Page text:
My father was a disappointed man. He graduated from college into the teeth of the Great Depression with a degree in chemistry. He landed a job, married my mother and soon found himself out of work. In those hard times, the last-hired, first-fired doctrine ruled.
After a long struggle to find a job that didn’t disappear out from under him, Dad was finally forced to accept work on his brother-in-law’s farm in Minnesota. He had grown up on a poor southern-California farm, so he knew farm work but hated it. It must have been humiliating, after being the first in his family to graduate from college, to be forced to return to farming and to the near charity of his wife’s family.
My father was a brilliant man. Mother told me once that in college his IQ was measured at 182. That’s beyond intelligent to weird. And when this brilliant man, so scarred by the Depression, finally landed a position as a chemist in an Illinois cement mill, he grabbed on and stayed put. It didn’t matter that anyone with a high school course in chemistry could have done the work he went to every day. “When the next Depression comes,” he said to my brother and me, again and again, “I won’t be laid off. I’ll have seniority.”
He also used to say, “The reason they call it work is because you don’t like to do it. If you liked doing it, no one would pay you.”
Having been so disappointed in his own life, Dad tried hard to protect his two children from disappointment. The way he did it, curiously enough, was to discourage every achievement we reached for. His theory, often stated, was that if we didn’t expect anything good we wouldn’t be disappointed when nothing good came. If by some miracle the good actually did show up, he would add, the victory would be all the sweeter.
So when I had just graduated from high school and the editor of the local newspaper accepted my bid to write a bi-weekly column for the paper, my father said, “But why would anyone want to read it?” Later when I began writing novels for young people and acquired an agent, he asked me how the agent would be paid. I explained that she would get ten percent of everything I earned. “Good,” he said, “because ten percent of nothing is nothing.”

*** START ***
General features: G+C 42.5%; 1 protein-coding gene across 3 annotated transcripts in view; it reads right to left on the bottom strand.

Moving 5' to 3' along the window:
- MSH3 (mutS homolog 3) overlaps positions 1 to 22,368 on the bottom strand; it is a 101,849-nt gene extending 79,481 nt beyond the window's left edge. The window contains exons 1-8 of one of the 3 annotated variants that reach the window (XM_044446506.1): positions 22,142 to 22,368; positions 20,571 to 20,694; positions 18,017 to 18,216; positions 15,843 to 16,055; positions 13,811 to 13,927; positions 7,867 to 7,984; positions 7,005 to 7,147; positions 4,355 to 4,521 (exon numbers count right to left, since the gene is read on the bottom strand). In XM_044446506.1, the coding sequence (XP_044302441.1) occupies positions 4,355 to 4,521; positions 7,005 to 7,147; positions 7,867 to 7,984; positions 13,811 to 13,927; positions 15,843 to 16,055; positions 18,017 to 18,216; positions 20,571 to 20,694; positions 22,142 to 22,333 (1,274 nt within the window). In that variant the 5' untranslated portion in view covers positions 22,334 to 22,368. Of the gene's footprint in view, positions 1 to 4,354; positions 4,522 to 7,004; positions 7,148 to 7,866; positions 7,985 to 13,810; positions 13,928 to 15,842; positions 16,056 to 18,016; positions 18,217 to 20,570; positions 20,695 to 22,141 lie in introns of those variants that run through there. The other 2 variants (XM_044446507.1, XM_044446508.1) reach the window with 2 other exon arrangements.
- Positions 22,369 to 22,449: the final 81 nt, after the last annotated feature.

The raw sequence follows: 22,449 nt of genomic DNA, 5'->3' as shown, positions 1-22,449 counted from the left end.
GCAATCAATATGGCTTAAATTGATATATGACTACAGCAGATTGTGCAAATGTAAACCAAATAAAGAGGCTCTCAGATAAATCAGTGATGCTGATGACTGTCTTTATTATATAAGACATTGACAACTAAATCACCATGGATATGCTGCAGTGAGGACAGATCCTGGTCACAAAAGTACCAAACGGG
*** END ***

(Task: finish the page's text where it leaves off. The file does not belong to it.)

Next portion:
He tried in the same way to keep my brother’s, Will’s, expectations in check.
It wasn’t that he didn’t want good to come to us, only that, from within the framework of his own life, he couldn’t imagine that it was possible.
Whatever his intention, our father’s parenting methods should have guaranteed that neither Will nor I would ever attempt–let alone have the determination to stay with–any effort beyond the most mundane. The fact is, though, that we turned into two of the most determined achievers I know, both of us fiercely committed to our very different goals. And in our separate arenas–my brother is in manufacturing–we have each succeeded.
I believe we succeeded not just in spite of our father’s dark message, but because of it. We both rebelled silently, refusing to let his voice be either limiter or predictor. That we did so says volumes about human resilience. (It also says volumes about other factors in our lives that built confidence and sustained hope, but that’s a topic for another day.)
For the last couple of weeks I’ve been talking here about the good work of writing.
What I haven’t mentioned is the determination needed to sustain a career. Where does that come from?
Mine came from my father, an unintended gift, but a gift, nonetheless.
What about yours?
What gives you the courage, the drive, the against-all-odds determination to seek out a working writer’s fraught existence? And what keeps you struggling with it, day after sometimes discouraging day?
I would love to hear your story and will include a few in upcoming blogs.